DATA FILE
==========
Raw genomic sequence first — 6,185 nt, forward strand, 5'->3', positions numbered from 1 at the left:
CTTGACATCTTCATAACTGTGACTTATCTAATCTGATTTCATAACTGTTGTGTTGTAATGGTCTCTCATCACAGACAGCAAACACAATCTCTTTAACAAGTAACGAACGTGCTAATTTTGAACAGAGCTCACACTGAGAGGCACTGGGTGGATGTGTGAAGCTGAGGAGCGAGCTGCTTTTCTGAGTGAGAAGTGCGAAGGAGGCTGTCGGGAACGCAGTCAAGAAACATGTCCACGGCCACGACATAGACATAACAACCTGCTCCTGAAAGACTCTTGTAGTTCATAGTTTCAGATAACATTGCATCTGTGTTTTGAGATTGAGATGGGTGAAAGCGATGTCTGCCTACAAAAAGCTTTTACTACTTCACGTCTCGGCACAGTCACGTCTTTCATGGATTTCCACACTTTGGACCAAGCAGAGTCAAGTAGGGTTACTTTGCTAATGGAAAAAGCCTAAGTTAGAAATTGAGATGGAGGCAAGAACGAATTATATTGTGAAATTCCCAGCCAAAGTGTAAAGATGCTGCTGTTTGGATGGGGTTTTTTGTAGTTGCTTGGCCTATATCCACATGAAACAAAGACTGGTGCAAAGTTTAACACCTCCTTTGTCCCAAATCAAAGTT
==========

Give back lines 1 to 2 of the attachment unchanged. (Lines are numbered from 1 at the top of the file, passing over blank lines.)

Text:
Raw genomic sequence first — 6,185 nt, forward strand, 5'->3', positions numbered from 1 at the left:
CTTGACATCTTCATAACTGTGACTTATCTAATCTGATTTCATAACTGTTGTGTTGTAATGGTCTCTCATCACAGACAGCAAACACAATCTCTTTAACAAGTAACGAACGTGCTAATTTTGAACAGAGCTCACACTGAGAGGCACTGGGTGGATGTGTGAAGCTGAGGAGCGAGCTGCTTTTCTGAGTGAGAAGTGCGAAGGAGGCTGTCGGGAACGCAGTCAAGAAACATGTCCACGGCCACGACATAGACATAACAACCTGCTCCTGAAAGACTCTTGTAGTTCATAGTTTCAGATAACATTGCATCTGTGTTTTGAGATTGAGATGGGTGAAAGCGATGTCTGCCTACAAAAAGCTTTTACTACTTCACGTCTCGGCACAGTCACGTCTTTCATGGATTTCCACACTTTGGACCAAGCAGAGTCAAGTAGGGTTACTTTGCTAATGGAAAAAGCCTAAGTTAGAAATTGAGATGGAGGCAAGAACGAATTATATTGTGAAATTCCCAGCCAAAGTGTAAAGATGCTGCTGTTTGGATGGGGTTTTTTGTAGTTGCTTGGCCTATATCCACATGAAACAAAGACTGGTGCAAAGTTTAACACCTCCTTTGTCCCAAATCAAAGTT